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Marquette Volleyball Knocked Out Of NCAA Tournament By #2 Minnesota

stupid big ten team in the stupid second round again

(L to R) Sara Blasier and Jenna Rosenthal were two of the shining stars for Marquette this season.
(L to R) Sara Blasier and Jenna Rosenthal were two of the shining stars for Marquette this season.

One day after Marquette persevered through a fifth set to outlast Northern Iowa, the Golden Eagles were eliminated from the 2015 NCAA tournament by Minnesota, the #2 seeded team in the entire tournament, in just three sets, 25-23, 25-13, and 25-21.

It was the third time in Marquette's five straight trips to the NCAA tournament that they've made it to the second round, and it is the third straight time that the Golden Eagles have been knocked out by a Big Ten team.  Part of this is merely circumstance: The NCAA has the first two rounds hosted at the top 16 teams in the field, and then they send teams to locations as close to home as possible in order to minimize travel for teams.  With Milwaukee being located deep in the heart of Big Ten country and the B1G being a consistently dominant volleyball conference, there's going to be a lot of trips to Big Ten schools for the first two rounds as long as Marquette doesn't earn a seed of their own and those Big Ten teams are going to be favored to emerge from their pod.

The rest of it is merely annoying.  At least this time it was Minnesota causing Marquette's elimination this year, as opposed to seeing Illinois on the other side of the net as was the case the first two times.

After a first set that was competitive all the way to the end, Minnesota blasted out to an 8-0 lead in the second set and eventually blew that lead out to 12-1 to take firm and easy control of the frame.  The third set started out going the other direction, with Marquette taking the first three points, two of them coming on combo blocks from Teal Schnurr and Jenna Rosenthal.  Then Minnesota took seven of the next eight points, and Marquette was kind of in trouble.  They kept it together for a bit, even retaking the lead at 14-13 on a kill from Erin Lehman.  And then Minnesota scored the next five points.  That's how it goes when you're playing the #2 team in the field and the Big Ten champs, I guess.  The Golden Eagles had one more rally in them, answering that 5-0 run with a 7-1 run of their own to take a 21-19 lead.  Even with a lead at that point, there was very little margin for error, which was made very obvious by Minnesota ending the match with a 6-0 blast to send them on to the Sweet 16.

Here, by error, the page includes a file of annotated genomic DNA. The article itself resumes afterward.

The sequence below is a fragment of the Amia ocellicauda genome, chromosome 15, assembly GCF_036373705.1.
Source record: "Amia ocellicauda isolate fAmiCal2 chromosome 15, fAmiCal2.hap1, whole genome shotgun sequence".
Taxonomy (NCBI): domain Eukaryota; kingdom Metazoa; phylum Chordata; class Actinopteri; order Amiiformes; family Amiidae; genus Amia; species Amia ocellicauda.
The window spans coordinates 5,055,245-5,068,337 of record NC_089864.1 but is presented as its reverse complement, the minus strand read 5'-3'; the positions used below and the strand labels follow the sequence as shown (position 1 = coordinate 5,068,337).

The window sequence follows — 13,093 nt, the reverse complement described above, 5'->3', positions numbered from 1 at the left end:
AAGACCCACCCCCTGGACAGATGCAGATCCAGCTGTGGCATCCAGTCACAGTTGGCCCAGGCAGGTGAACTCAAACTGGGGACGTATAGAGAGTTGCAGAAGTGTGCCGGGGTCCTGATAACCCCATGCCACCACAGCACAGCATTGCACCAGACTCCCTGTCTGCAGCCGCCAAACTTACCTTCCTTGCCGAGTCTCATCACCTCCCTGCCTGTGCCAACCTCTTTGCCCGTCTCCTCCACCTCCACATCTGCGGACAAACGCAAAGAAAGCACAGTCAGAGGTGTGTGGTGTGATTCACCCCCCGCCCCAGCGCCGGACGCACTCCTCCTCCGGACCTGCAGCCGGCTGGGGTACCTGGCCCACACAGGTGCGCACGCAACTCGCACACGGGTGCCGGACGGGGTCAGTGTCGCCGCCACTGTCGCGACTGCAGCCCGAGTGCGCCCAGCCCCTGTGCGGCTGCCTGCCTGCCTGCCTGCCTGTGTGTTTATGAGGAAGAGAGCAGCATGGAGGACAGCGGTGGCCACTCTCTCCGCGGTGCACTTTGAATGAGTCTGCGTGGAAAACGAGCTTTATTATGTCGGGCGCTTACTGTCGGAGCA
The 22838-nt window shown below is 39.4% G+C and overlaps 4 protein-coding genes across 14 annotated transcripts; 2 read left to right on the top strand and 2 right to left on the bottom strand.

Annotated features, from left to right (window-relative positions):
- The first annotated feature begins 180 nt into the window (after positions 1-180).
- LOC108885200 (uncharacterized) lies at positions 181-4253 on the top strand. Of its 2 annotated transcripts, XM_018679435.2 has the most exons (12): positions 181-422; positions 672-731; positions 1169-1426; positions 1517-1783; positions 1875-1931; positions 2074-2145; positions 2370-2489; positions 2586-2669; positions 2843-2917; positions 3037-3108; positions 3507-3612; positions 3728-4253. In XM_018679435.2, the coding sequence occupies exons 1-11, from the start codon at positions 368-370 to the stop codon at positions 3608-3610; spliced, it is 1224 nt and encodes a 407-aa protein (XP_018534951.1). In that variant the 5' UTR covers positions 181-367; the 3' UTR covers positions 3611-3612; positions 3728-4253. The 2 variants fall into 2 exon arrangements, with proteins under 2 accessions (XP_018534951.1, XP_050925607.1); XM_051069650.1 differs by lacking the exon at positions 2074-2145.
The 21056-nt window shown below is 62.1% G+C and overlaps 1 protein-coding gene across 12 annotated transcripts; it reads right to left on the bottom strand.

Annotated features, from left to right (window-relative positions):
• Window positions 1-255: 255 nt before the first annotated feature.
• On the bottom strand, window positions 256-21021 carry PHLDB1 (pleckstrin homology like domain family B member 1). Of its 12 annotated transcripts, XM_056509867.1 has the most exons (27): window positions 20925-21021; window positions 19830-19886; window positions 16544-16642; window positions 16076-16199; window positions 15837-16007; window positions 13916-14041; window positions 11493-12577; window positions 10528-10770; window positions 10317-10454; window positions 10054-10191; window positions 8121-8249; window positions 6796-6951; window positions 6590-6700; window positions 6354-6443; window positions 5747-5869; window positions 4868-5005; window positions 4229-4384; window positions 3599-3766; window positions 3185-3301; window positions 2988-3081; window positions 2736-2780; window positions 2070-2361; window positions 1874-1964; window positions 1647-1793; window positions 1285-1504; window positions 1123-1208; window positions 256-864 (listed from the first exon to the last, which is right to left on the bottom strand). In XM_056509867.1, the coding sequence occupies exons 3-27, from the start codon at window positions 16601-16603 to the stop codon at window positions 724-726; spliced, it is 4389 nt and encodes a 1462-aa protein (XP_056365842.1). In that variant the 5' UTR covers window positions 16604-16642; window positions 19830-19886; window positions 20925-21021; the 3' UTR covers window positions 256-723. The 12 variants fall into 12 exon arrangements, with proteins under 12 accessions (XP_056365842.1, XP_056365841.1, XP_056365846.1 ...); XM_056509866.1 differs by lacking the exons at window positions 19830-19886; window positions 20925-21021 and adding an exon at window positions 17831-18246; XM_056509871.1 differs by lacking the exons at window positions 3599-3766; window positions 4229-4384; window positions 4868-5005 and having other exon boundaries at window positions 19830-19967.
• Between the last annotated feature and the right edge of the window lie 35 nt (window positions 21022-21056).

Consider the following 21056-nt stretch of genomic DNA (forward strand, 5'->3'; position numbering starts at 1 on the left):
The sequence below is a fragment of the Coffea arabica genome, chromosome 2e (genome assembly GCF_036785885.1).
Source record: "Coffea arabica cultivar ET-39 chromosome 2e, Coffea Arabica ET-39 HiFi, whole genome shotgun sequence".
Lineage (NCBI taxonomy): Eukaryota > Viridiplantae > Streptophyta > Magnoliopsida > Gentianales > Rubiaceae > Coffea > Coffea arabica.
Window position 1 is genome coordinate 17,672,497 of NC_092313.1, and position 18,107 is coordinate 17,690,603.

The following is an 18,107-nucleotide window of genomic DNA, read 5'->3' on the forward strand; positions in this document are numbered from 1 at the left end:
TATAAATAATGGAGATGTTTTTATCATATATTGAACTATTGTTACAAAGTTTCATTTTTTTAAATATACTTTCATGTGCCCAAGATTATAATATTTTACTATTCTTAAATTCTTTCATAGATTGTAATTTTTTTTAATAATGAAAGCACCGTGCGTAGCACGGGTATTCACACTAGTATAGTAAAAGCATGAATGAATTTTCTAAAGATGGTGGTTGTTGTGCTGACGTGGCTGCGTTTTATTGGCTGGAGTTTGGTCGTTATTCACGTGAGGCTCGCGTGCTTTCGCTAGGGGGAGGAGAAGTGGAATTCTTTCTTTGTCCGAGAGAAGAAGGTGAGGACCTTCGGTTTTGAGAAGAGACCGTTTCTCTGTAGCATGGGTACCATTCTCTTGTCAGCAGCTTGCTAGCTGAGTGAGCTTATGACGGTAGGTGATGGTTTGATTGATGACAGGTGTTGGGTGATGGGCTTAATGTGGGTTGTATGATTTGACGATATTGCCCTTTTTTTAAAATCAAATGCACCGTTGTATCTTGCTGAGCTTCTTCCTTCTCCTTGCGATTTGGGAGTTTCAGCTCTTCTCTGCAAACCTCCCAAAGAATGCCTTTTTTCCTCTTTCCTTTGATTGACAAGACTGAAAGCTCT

While we didn't get the historic moment of Marquette advancing to the Sweet 16 for the first time ever, we did see two historic moments in this match.  In the first set, Taylor Louis smashed a kill to the floor to register her 600th kill of the season, making her the first player in Marquette history to ever record 600 kills in a season.  Louis finished with 18 kills on the night, finishing the season with a new program record of 611 kills.  Louis doesn't even get credit for the biggest moment of the night, as she was already MU's single season kills leader.  In the third set, Lauren Houg recorded her 15th dig of the match, giving her 639 on the season and breaking the single season record of 638 set by Julie Jeziorowski.  Houg finished with 17 on the night and 641 on the season.  Jeziorowski and Houg are the only two Marquette players to ever record 600 digs in a single season.

Marquette's season ends on a record of 22-12, and with that, we have to turn our attention to Marquette's two seniors: Mary Nilles and Erin Lehman.  THANK YOU so much to these two women for all the work and effort and energy that they've given to Marquette and the volleyball program.  They were both part of the MU team that won both the Big East regular season and tournament championship in 2013, and they both helped provide a bridge between the Bond Shymansky era and the current Ryan Theis era.  Nilles and Lehman helped continue what is very clearly the best and brightest run in MU volleyball history, and Marquette fans everywhere are thankful for all that they contributed.